My politics align with those of

Border abolitionists. And I agree with the argument as put down by Achille Mbembe that if we want to conclude the work of decolonisation, we have to bring down colonial boundaries in our continent and turn Africa into a vast space of circulation for itself, for its descendants and for everyone who wants to tie his or her fate with our continent.

thoughts out of season

it’s almost two years now since covid 19 left China to spread across the world and in its wake, it has left dead bodies spread across the world, battered economies, lockdowns and more lockdowns and of course vaccines. It is interesting how vaccines have become a hot political debate but that’s not the thought out of season.

Imagine for a second that covid arose first in Africa and given the abandon with which countries close their borders for travel just at the sneeze of a new variant, would we have a vaccine by now? Or would Africa have been left to fend for itself- which is not a bad thing in itself- with borders closed until such a time WHO would declare the threat addressed?

While on this line of thought, would such an action result in a change in the way African governments deal with their universities and research institutions? Would there be an increase in funding to these institutions to build and develop home grown solutions to emergencies and disease? Would Africa and Africans learn to ease border travel between them or would we have had a replica of the same where Kenya closes its border with Uganda and Tanzania. South Africa closes its borders for all Africans except if you are rich. And North Africa closes its border for anyone whose skin is not pale?

Or maybe I am wrong. The world would have been open to Africa. Big pharmaceutical companies would have worked on the overdrive to produce vaccines and make their patents open source to ensure rapid development of vaccines and cures for the poor Africans. African governments would realise the futility of silly border rules across Africa and work to ease travel to save their economies and maybe only a few people would have died and the world would be a much better place.

How Europe underdeveloped Africa

The last time I wrote about this, I referred to the work of Walter Rodney.

Albert Schweitzer, in his autobiography, writes and I am compelled to agree

Thus it becomes very difficult to pursue a program of colonization that would lead toward a real civilization. These people could achieve true wealth if they could develop their agriculture and trade to meet their own needs. Instead they are only interested in producing what the world market requires, and for which it pays well. With the money thus obtained they procure from it manufactured goods and processed food, thereby making home industry unnecessary, and often even endangering the stability of their own agriculture. This is the condition in which all primitive and semiprimitive peoples who can offer to world trade rice, cotton, coffee, cocoa, minerals, timber, and other products find themselves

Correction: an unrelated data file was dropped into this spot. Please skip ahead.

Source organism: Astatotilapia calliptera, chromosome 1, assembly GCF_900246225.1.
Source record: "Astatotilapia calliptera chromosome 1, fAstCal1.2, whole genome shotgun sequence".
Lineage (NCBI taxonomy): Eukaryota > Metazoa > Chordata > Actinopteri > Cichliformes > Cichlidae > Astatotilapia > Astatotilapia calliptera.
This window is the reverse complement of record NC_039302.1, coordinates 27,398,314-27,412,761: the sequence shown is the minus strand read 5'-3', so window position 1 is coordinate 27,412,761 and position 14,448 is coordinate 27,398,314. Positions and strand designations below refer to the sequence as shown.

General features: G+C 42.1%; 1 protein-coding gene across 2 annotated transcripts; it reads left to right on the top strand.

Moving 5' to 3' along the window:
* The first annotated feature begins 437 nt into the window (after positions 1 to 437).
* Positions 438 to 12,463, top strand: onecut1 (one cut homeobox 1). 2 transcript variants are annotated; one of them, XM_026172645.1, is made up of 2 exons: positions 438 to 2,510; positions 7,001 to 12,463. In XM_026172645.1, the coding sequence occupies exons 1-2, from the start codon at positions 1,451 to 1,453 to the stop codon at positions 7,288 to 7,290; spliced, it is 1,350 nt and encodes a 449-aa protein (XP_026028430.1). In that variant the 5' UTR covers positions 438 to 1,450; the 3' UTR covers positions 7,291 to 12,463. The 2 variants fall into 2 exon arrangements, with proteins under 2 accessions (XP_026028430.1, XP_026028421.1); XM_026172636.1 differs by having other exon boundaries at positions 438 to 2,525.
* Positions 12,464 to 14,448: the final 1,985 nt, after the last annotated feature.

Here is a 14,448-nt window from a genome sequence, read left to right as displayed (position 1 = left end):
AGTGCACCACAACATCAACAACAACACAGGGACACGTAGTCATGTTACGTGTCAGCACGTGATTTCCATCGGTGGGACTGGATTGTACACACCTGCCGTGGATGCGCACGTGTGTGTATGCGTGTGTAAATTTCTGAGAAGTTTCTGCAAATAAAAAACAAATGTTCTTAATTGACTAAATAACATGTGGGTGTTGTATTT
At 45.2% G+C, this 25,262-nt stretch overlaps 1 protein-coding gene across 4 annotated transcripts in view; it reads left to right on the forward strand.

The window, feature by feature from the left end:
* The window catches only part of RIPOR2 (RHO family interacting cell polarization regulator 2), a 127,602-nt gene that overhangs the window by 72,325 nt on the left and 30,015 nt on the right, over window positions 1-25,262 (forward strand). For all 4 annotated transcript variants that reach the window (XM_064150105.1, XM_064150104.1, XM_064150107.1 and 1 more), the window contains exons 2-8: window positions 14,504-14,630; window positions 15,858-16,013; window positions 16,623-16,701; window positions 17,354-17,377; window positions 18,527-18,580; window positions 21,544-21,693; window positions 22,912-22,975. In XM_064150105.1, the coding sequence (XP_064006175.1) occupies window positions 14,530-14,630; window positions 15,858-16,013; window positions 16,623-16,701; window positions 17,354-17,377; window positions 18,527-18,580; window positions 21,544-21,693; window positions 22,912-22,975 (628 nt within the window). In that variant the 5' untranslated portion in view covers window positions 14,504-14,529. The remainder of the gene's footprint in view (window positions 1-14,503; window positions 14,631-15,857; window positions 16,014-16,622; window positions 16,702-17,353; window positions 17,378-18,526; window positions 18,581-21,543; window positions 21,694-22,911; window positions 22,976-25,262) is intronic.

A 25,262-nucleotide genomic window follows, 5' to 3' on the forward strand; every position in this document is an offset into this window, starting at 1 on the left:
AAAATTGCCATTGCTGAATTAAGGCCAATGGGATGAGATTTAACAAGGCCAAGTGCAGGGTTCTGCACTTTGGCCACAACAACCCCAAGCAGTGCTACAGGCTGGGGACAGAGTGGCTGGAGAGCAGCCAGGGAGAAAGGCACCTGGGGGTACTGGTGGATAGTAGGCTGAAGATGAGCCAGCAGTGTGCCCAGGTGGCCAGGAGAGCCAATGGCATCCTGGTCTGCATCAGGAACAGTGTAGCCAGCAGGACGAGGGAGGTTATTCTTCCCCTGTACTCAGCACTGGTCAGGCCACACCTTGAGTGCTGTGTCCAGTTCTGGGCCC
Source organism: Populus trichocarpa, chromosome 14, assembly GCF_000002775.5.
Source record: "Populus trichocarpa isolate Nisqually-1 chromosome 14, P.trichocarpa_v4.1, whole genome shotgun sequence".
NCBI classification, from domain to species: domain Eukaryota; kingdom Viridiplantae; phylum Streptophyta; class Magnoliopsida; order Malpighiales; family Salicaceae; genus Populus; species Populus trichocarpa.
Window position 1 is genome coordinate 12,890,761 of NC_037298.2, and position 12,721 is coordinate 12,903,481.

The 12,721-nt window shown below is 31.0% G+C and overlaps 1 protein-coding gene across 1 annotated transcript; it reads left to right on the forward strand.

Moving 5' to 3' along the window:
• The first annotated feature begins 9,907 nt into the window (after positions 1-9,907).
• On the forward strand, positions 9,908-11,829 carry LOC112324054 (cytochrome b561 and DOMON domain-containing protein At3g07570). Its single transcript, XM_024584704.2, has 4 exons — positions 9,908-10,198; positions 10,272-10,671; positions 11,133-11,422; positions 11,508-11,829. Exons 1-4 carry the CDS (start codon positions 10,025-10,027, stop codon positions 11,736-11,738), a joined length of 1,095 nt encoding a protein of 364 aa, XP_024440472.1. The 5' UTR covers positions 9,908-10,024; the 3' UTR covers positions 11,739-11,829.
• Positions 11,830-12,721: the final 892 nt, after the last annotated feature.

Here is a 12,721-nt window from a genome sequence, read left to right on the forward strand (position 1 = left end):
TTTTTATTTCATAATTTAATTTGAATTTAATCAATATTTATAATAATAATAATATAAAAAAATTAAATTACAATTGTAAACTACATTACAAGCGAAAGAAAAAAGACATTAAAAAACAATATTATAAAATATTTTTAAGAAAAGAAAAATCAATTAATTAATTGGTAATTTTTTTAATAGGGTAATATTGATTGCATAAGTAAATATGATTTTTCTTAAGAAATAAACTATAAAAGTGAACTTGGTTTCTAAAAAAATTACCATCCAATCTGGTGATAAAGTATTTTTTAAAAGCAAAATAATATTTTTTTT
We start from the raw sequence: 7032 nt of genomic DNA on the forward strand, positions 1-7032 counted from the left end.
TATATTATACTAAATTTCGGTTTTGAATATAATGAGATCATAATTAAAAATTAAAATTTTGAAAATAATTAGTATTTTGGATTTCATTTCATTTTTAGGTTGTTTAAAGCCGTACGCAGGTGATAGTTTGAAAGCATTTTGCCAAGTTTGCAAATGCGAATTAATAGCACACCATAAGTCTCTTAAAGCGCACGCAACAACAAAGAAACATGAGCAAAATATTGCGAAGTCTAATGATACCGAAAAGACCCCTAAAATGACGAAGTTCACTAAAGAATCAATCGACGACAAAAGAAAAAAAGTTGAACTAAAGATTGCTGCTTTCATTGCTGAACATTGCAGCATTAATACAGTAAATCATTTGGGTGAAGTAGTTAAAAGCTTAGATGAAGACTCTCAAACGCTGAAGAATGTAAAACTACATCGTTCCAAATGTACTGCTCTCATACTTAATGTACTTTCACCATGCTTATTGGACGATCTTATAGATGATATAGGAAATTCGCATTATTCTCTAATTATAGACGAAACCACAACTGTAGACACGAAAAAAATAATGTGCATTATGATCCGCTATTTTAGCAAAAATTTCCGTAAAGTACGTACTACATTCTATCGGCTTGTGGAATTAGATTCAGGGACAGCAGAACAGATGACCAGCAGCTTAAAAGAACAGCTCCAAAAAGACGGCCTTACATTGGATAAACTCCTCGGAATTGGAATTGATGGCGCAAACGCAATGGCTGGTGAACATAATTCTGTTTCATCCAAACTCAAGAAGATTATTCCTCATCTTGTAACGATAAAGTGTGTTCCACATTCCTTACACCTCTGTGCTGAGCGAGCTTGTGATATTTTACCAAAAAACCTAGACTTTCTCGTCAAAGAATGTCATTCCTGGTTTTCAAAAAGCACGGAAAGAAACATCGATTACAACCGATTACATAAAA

and when he writes this

We should never force the African to work by demanding ever-increasing taxes. He will, of course, have to work in order to pay taxes, but hidden forced labor will no more change him from an idle into an industrious man than open demands. Injustice cannot produce a moral result.
In every colony in the world today the taxes are already so high that they can be paid by the population only with difficulty. Without much thought, colonies everywhere have been burdened with loans the interest on which can hardly be raised.

the hut tax, poll tax and many such taxes that were introduced here come to mind. These taxes were introduced not because the colonial government badly needed the revenue but it was to force Africans to work on white owned farms.

Their existence is threatened by alcohol, which commerce provides, by diseases we have taken to them, and by diseases that had already existed among them but which, like sleeping sickness, were first spread by the traffic that colonization brought with it. Today that disease is a peril to millions

which reminds me of this time some fellow came pontificating on this blog that the problem of Africa is too much disease forgetting that while some of the diseases that burden us have their origin in Europe and the Americas.

Some of the issues stated above, unfortunately haven’t changed much. We still grow tea, cotton and many others for export while our industries are either dead, dying or non existent. It will be many years before Africa is industrialized and with globalization, even much longer.


In unrelated news, Albert S felt we had lost reverence for life. And i think writing sometime before, during and after the war, he must have felt this so deeply. He writes in his autobiography that our material progress has not been matched by moral progress. Hermann Hesse echoes the same thought when he writes

the neuroses of the poets today may be a form of health, the only possible response of soulful people to an age which recognizes only money and numbers and has lost its soul

Hermann Hesse, The seasons of the soul

Thoughts out of season

But are they really?